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It's not possible to apply multiple strokes to a single object in InDesign. For now we'll have to be jealous of Illustrator and its Appearance panel, but oftentimes where there's a will there's a way, and in this case, the way is to create a custom stroke style that looks like more than one stroke and we can even use custom stroke styles to simulate things like photo frames and mattes. Let's see how. Here I have a placed photo of a flower and it has a thick black stroke on it. And that's fine, but I'd like something a little more interesting. So I'm going to try to choose a different stroke style from my stroke panel.
I'll go to the Type menu and choose from the pop-up menu. Maybe I'll try Triple stroke. That's interesting, but in this case really what I wanted was just a thick green stroke on the outside and a thin black stroke on the inside. I don't want these other two black strokes. Fortunately, there's an easy way to accomplish this with a custom stroke style, I learned this trick from David Blatner at InDesignSecrets and it's a really easy and cool trick for creating strokes that look like multiple strokes. I go out to the Stroke panel menu and choose Stroke Styles, and I'll select my Triple stroke as the basis for a custom stroke.
I'll click on New and here I can see my Triple stroke. It's made up of three stripes separated by two gaps. What I want is just the bottom stripe. This is the inset one. I can easily get rid of the other two stripes by clicking and dragging them right out of the dialog box. Now I have a large gap and a thin stroke that will be inset from the edge of the frame. This is the outer edge of the frame and this is the inside that touches the fill. I'll give my new stroke style a name. I'll call it inset, and click OK.
Now let's apply my new stroke style to my picture of the flower, and there I have it. It looks like I have two strokes, an outer green stroke and an inner block one. If I look back at the Stroke panel, I can see that the outer green color comes from the gap color and the inner black stroke is just my regular stroke formatting. Let's see another variation on this idea. Here I wanted to have a photo that looks like it was in a frame with a matte. It's the same idea as that picture of the flower.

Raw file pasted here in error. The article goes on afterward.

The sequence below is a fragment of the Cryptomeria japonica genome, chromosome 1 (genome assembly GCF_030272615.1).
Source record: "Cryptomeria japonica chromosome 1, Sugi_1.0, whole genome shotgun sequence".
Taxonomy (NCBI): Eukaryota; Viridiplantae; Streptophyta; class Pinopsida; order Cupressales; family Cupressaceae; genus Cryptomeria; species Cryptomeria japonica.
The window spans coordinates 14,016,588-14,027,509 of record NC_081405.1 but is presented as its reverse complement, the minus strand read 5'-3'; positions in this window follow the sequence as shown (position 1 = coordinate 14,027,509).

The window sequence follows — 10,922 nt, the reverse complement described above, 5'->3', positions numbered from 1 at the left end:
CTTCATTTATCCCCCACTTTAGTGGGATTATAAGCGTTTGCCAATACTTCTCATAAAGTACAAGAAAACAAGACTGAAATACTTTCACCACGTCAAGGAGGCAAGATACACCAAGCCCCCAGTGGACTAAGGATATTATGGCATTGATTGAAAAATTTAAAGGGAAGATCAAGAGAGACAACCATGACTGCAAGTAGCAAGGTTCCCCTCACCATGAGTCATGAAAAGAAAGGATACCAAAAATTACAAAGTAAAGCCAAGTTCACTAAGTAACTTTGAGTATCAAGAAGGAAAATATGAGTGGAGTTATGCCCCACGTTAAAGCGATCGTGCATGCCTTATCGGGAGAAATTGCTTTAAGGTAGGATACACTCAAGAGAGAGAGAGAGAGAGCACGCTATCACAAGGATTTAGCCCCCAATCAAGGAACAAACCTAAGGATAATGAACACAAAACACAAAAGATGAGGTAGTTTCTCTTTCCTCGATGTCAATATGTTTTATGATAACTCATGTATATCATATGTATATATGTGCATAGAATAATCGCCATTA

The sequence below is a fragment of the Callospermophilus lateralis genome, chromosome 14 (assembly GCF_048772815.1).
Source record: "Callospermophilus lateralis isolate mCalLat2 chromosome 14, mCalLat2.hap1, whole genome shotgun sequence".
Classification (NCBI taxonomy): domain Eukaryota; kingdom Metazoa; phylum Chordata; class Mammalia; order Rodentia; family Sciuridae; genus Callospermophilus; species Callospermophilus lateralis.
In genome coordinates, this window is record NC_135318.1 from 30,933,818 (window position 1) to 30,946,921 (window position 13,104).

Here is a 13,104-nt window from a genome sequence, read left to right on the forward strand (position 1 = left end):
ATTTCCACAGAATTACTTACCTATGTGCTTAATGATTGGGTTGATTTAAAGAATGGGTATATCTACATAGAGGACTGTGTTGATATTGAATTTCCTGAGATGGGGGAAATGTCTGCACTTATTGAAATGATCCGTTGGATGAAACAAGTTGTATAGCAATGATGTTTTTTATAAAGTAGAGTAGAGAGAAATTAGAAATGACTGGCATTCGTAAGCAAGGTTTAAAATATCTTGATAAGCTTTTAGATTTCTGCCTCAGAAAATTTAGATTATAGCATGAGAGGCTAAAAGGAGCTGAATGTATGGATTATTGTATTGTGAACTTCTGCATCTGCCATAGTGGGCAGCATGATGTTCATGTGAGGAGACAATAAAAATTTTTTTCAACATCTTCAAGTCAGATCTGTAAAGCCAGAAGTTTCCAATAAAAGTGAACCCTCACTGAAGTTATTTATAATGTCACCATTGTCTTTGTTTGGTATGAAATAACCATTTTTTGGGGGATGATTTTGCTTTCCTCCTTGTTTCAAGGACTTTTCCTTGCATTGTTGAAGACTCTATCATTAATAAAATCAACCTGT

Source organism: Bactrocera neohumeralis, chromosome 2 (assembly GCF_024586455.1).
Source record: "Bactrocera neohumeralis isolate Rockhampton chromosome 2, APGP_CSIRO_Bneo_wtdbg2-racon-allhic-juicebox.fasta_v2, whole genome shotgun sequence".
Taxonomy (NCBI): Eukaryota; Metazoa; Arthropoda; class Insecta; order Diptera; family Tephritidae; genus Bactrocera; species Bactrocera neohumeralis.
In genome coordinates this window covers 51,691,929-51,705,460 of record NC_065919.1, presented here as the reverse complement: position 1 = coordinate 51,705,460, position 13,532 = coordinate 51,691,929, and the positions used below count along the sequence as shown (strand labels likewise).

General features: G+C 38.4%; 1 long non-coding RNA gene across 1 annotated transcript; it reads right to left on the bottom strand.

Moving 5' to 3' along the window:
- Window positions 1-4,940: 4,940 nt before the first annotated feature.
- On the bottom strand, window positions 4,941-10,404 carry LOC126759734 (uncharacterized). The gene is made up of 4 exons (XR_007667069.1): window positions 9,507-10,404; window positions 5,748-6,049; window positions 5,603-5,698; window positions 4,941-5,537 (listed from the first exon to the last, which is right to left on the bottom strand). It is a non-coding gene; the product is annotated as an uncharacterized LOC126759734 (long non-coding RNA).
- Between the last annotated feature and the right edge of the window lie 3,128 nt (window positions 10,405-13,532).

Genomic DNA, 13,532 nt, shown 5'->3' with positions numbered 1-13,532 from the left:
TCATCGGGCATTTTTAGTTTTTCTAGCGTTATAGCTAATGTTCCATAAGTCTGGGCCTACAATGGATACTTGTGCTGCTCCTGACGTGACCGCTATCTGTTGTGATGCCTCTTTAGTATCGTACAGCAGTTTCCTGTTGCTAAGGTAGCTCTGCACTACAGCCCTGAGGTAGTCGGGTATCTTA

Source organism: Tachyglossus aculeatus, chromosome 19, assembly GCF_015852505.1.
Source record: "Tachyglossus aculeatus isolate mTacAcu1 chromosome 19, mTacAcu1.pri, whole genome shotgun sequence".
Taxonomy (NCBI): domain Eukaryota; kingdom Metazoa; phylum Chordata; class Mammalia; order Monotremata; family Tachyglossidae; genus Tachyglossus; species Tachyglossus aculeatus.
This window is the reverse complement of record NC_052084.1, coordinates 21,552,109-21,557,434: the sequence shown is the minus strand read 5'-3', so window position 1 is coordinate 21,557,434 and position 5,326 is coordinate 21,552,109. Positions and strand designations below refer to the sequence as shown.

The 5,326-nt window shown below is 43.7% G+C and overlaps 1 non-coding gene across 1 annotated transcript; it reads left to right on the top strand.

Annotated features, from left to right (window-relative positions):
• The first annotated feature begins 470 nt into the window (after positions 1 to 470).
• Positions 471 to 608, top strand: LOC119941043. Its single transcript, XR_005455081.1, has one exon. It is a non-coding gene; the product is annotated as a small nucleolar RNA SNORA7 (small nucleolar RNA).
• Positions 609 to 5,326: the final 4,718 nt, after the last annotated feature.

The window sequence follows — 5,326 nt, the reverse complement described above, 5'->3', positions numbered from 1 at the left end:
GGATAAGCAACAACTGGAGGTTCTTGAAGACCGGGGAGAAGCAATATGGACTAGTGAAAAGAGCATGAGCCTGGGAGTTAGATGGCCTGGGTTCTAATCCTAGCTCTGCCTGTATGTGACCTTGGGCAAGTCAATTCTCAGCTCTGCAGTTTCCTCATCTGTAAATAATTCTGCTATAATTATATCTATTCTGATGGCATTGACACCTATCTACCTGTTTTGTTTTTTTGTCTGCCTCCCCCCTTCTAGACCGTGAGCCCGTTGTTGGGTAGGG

I'll click on it and look in the Stroke panel and the Type and this is called Photo Matte. Let's check it out. So again, I have a gap on the outside and a stripe on the inside, covering about one third of the stroke width. The gap color is what creates the black outer stroke and the inner stroke is created by my regular stroke formatting and it's this copper color.
Let's see another variation. Here is the same stroke style, but now I have a white matte, so the stroke is filled with Paper and the gap color is still black. Let's see one more variation. In this one I wanted to have a frame that looked like it had a metal edge and a matte, so I created another stroke style. This one is called Double Photo Matte. Let's check it out. So on the outside there is a gap followed by a thick stripe, a second gap, and a thin stripe.
The gap color is what provides that metallic feel. It's a shiny steel gradient and the black comes for my regular stroke formatting. Really easy and I think really effective for simulating multiple strokes. Maybe in some future version of InDesign we'll have something like Illustrator's Appearance panel, which we can use to apply multiple strokes to an object, but until that day comes, we can create the look of multiple strokes via custom stroke styles and we can do a pretty good job of giving a photo a frame and a matte with just one stroke, using both a stroke color and a gap color.
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